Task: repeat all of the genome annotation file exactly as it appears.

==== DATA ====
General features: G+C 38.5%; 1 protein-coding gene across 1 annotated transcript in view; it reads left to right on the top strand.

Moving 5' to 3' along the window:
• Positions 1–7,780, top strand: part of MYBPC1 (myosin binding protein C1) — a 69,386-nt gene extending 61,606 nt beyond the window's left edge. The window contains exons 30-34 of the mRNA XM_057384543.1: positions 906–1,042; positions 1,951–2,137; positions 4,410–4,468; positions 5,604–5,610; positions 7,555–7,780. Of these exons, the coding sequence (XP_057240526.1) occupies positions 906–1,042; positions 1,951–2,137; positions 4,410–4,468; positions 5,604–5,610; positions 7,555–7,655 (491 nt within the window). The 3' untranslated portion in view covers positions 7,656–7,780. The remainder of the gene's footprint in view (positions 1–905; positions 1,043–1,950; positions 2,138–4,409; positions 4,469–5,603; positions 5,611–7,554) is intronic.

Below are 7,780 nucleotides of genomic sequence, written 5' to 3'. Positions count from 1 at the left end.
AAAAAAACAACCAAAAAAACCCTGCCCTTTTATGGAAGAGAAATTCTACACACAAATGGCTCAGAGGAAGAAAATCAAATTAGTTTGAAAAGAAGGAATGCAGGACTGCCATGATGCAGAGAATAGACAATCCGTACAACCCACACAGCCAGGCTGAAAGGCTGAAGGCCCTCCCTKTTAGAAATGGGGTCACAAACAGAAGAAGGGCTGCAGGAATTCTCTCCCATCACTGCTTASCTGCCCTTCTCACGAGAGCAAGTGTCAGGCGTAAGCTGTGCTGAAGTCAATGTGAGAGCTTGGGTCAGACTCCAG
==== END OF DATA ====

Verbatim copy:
General features: G+C 38.5%; 1 protein-coding gene across 1 annotated transcript in view; it reads left to right on the top strand.

Moving 5' to 3' along the window:
• Positions 1–7,780, top strand: part of MYBPC1 (myosin binding protein C1) — a 69,386-nt gene extending 61,606 nt beyond the window's left edge. The window contains exons 30-34 of the mRNA XM_057384543.1: positions 906–1,042; positions 1,951–2,137; positions 4,410–4,468; positions 5,604–5,610; positions 7,555–7,780. Of these exons, the coding sequence (XP_057240526.1) occupies positions 906–1,042; positions 1,951–2,137; positions 4,410–4,468; positions 5,604–5,610; positions 7,555–7,655 (491 nt within the window). The 3' untranslated portion in view covers positions 7,656–7,780. The remainder of the gene's footprint in view (positions 1–905; positions 1,043–1,950; positions 2,138–4,409; positions 4,469–5,603; positions 5,611–7,554) is intronic.

Below are 7,780 nucleotides of genomic sequence, written 5' to 3'. Positions count from 1 at the left end.
AAAAAAACAACCAAAAAAACCCTGCCCTTTTATGGAAGAGAAATTCTACACACAAATGGCTCAGAGGAAGAAAATCAAATTAGTTTGAAAAGAAGGAATGCAGGACTGCCATGATGCAGAGAATAGACAATCCGTACAACCCACACAGCCAGGCTGAAAGGCTGAAGGCCCTCCCTKTTAGAAATGGGGTCACAAACAGAAGAAGGGCTGCAGGAATTCTCTCCCATCACTGCTTASCTGCCCTTCTCACGAGAGCAAGTGTCAGGCGTAAGCTGTGCTGAAGTCAATGTGAGAGCTTGGGTCAGACTCCAG